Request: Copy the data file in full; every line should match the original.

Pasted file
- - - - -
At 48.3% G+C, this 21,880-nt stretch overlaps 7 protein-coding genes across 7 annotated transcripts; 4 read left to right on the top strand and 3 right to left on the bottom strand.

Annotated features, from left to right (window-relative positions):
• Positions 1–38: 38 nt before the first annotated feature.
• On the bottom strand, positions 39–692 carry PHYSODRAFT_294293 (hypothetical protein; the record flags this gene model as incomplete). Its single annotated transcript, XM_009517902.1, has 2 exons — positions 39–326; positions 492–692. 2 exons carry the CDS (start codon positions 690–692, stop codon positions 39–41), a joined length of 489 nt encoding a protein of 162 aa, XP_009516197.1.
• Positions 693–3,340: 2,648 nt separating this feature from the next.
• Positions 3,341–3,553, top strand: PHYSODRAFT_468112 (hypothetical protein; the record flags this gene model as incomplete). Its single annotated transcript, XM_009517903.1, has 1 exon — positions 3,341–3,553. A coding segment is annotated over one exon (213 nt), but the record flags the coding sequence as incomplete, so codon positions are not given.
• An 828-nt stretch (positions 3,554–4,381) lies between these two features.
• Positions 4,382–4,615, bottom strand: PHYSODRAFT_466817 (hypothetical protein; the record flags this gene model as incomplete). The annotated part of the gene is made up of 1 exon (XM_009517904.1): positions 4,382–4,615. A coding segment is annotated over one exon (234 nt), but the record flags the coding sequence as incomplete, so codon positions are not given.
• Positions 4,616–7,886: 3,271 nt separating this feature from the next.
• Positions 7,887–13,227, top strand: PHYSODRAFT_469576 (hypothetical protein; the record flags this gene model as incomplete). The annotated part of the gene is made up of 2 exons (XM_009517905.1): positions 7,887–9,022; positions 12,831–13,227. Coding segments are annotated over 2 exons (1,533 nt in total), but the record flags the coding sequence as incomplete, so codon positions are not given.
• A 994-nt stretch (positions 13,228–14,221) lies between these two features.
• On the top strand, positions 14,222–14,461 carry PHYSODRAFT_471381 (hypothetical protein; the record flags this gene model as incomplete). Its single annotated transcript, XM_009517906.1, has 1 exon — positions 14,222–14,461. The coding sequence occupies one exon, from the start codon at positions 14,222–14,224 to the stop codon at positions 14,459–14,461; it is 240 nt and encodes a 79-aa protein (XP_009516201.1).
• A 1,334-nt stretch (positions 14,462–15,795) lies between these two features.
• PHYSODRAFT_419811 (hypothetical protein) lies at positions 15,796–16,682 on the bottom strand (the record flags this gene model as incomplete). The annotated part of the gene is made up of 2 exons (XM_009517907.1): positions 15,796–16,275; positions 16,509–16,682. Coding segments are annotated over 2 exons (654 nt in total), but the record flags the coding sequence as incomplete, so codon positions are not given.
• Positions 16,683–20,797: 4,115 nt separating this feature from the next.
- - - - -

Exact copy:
At 48.3% G+C, this 21,880-nt stretch overlaps 7 protein-coding genes across 7 annotated transcripts; 4 read left to right on the top strand and 3 right to left on the bottom strand.

Annotated features, from left to right (window-relative positions):
• Positions 1–38: 38 nt before the first annotated feature.
• On the bottom strand, positions 39–692 carry PHYSODRAFT_294293 (hypothetical protein; the record flags this gene model as incomplete). Its single annotated transcript, XM_009517902.1, has 2 exons — positions 39–326; positions 492–692. 2 exons carry the CDS (start codon positions 690–692, stop codon positions 39–41), a joined length of 489 nt encoding a protein of 162 aa, XP_009516197.1.
• Positions 693–3,340: 2,648 nt separating this feature from the next.
• Positions 3,341–3,553, top strand: PHYSODRAFT_468112 (hypothetical protein; the record flags this gene model as incomplete). Its single annotated transcript, XM_009517903.1, has 1 exon — positions 3,341–3,553. A coding segment is annotated over one exon (213 nt), but the record flags the coding sequence as incomplete, so codon positions are not given.
• An 828-nt stretch (positions 3,554–4,381) lies between these two features.
• Positions 4,382–4,615, bottom strand: PHYSODRAFT_466817 (hypothetical protein; the record flags this gene model as incomplete). The annotated part of the gene is made up of 1 exon (XM_009517904.1): positions 4,382–4,615. A coding segment is annotated over one exon (234 nt), but the record flags the coding sequence as incomplete, so codon positions are not given.
• Positions 4,616–7,886: 3,271 nt separating this feature from the next.
• Positions 7,887–13,227, top strand: PHYSODRAFT_469576 (hypothetical protein; the record flags this gene model as incomplete). The annotated part of the gene is made up of 2 exons (XM_009517905.1): positions 7,887–9,022; positions 12,831–13,227. Coding segments are annotated over 2 exons (1,533 nt in total), but the record flags the coding sequence as incomplete, so codon positions are not given.
• A 994-nt stretch (positions 13,228–14,221) lies between these two features.
• On the top strand, positions 14,222–14,461 carry PHYSODRAFT_471381 (hypothetical protein; the record flags this gene model as incomplete). Its single annotated transcript, XM_009517906.1, has 1 exon — positions 14,222–14,461. The coding sequence occupies one exon, from the start codon at positions 14,222–14,224 to the stop codon at positions 14,459–14,461; it is 240 nt and encodes a 79-aa protein (XP_009516201.1).
• A 1,334-nt stretch (positions 14,462–15,795) lies between these two features.
• PHYSODRAFT_419811 (hypothetical protein) lies at positions 15,796–16,682 on the bottom strand (the record flags this gene model as incomplete). The annotated part of the gene is made up of 2 exons (XM_009517907.1): positions 15,796–16,275; positions 16,509–16,682. Coding segments are annotated over 2 exons (654 nt in total), but the record flags the coding sequence as incomplete, so codon positions are not given.
• Positions 16,683–20,797: 4,115 nt separating this feature from the next.